Volatility dominated to cause the major indexes to close mixed. The S&P MidCap 400, the S&P 500 and the Nasdaq Composite Indexes broke out in new intraday highs on Thursday, with the small real estate sector within the S&P 500 surging but the financials underperforming the other sectoral averages, In what is widely deemed the last week of the summer vacation season, trading volumes were mostly subdued. Contributing to the end-of-week listlessness is the foreseen market closure on Monday in observance of Labor Day. Over the week, the investing sentiment was largely overshadowed by investors’ anticipation of the closely watched monthly payroll report released by the Labor Department. Although the news was expected to come way below expectations, the silver lining is that the Federal Reserve would be less likely to commence their tapering of asset purchases this year if the report is so disappointing. The negative and positive aspects contributed to the market’s mixed reaction and volatility for the week.
The release of the official August report on Friday indicated that a slowdown in unemployment gains was confirmed. Nonfarm payrolls, an indicator which was expected to gain by 750,000, grew only 235,000, disappointing for being far below consensus expectation. A bright spot in the report, however, is that the previous months’ gains were revised higher and the unemployment rate was adjusted lower to 5.2%, a new low during the pandemic era. Part of the poor payroll figures was due to the negative effect of the delta variant particularly with regard to hiring in the leisure and hospitality sectors. Analysts, however, noted that rather than lower demand, a more significant cause in the slump was due to reduced labor supply rather than lower demand. This is evident from the weekly jobless claims released on Thursday which again dipped to their lowest level since March 2020, while average hourly earnings climbed by 0.6% in August, which is approximately double the forecasted figure.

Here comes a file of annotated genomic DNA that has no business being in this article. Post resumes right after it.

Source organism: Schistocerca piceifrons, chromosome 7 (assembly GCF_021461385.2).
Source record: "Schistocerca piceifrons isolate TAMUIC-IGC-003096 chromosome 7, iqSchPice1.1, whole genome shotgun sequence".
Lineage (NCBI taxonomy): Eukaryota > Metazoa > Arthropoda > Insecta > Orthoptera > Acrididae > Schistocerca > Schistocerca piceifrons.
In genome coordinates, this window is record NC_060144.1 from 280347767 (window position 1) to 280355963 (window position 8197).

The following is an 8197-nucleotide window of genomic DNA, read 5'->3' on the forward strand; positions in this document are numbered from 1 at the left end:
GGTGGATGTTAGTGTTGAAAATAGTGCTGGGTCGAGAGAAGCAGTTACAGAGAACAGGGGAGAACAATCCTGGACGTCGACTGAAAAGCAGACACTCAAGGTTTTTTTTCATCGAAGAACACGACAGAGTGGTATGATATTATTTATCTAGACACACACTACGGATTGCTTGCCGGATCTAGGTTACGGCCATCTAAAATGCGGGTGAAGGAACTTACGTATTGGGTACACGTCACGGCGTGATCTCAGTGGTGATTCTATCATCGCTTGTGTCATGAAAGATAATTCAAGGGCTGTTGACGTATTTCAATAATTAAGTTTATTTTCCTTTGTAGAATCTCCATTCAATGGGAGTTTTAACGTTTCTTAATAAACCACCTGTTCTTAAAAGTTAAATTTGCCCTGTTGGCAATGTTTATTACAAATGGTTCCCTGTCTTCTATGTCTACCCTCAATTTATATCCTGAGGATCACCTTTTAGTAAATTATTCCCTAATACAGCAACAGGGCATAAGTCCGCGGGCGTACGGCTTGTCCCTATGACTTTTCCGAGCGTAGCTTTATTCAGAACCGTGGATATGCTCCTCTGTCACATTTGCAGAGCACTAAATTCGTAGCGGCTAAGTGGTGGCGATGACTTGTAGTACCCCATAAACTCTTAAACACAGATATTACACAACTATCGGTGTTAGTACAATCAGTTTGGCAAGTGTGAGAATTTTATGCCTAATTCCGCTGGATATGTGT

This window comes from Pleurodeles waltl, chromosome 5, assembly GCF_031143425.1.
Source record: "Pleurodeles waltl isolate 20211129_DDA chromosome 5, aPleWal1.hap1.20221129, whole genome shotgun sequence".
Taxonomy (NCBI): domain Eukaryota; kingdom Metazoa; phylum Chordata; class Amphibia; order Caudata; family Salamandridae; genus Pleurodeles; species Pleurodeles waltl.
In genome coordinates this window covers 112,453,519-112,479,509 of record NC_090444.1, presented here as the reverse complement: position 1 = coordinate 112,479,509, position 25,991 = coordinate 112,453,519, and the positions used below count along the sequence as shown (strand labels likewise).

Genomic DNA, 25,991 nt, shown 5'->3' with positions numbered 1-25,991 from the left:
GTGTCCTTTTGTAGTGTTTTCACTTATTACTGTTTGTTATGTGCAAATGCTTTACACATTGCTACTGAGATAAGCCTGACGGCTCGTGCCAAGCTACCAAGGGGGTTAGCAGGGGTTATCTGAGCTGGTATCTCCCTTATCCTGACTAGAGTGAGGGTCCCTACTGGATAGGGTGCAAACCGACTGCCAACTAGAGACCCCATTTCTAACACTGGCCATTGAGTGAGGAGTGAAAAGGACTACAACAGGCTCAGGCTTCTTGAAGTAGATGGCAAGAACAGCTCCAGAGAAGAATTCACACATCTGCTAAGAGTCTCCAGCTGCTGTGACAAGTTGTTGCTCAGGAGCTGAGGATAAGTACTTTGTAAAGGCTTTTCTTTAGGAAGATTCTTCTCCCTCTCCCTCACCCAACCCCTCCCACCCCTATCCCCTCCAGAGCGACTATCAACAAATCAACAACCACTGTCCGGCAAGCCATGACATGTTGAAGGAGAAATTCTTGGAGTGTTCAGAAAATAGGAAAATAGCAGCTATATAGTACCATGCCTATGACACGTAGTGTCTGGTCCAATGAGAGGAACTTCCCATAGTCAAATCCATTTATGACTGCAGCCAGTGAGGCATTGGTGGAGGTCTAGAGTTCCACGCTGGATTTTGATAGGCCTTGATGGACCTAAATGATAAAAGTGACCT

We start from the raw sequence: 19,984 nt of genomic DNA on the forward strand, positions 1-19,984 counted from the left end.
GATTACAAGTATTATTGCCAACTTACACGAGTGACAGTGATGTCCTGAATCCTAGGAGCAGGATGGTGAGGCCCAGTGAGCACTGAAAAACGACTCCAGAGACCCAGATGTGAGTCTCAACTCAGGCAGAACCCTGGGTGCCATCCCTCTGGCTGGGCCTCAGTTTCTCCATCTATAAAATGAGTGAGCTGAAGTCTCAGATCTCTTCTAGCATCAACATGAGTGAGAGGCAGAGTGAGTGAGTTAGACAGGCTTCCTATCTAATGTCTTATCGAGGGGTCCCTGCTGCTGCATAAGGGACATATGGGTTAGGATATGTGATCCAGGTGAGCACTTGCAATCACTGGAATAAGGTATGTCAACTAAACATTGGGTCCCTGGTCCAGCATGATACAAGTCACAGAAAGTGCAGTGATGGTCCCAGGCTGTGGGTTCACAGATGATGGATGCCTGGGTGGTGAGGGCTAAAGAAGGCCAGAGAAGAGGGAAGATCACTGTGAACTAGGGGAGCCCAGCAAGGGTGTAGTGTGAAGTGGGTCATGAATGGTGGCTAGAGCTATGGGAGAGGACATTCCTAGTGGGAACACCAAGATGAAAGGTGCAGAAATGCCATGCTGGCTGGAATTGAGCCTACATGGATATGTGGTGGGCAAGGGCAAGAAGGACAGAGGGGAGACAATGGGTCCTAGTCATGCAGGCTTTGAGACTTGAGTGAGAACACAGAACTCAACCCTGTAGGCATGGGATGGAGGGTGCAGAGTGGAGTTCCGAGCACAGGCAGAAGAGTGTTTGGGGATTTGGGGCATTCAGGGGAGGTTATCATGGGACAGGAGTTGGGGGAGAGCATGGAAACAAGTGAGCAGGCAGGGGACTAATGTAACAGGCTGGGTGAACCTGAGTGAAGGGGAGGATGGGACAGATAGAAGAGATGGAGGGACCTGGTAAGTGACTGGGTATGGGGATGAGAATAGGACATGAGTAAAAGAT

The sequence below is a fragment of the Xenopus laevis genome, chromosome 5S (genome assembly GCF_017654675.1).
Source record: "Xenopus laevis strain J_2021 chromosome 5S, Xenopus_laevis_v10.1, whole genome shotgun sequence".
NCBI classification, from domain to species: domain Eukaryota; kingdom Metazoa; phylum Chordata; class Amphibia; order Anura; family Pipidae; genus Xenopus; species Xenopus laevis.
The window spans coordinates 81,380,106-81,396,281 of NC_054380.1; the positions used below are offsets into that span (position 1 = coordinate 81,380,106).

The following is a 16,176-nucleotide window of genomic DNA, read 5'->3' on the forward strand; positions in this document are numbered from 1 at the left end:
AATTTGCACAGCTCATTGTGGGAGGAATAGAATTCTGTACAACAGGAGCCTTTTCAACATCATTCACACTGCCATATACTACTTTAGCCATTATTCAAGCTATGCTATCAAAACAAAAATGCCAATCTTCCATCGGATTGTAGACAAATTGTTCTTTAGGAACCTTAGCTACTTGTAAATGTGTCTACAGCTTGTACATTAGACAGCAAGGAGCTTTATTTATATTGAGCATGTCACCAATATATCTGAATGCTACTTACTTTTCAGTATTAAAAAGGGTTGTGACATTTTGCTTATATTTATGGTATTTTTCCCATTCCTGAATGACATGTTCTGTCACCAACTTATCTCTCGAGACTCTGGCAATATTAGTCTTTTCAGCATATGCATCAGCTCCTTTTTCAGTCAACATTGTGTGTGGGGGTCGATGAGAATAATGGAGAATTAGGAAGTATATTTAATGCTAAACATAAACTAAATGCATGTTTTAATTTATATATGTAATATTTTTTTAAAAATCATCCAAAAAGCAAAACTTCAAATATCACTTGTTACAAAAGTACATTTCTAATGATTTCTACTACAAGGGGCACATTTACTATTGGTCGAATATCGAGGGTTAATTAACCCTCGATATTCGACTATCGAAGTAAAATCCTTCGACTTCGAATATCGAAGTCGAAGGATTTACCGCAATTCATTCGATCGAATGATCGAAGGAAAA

- Recent economic data appears to indicate that a slowdown in economic growth may be more likely moving forward to the end of the year. This is not entirely negative news, and may even be appropriate since the economy has been surging for much of the year. Since the recovery period after the worst of the pandemic appears to have achieved the peak in U.S. GDP growth, a slowdown in that rate of growth is likely as the delta variant continues to fuel concerns that the recovery may be waning. This may be temporary, however, and economic growth may resume its upward trend next year.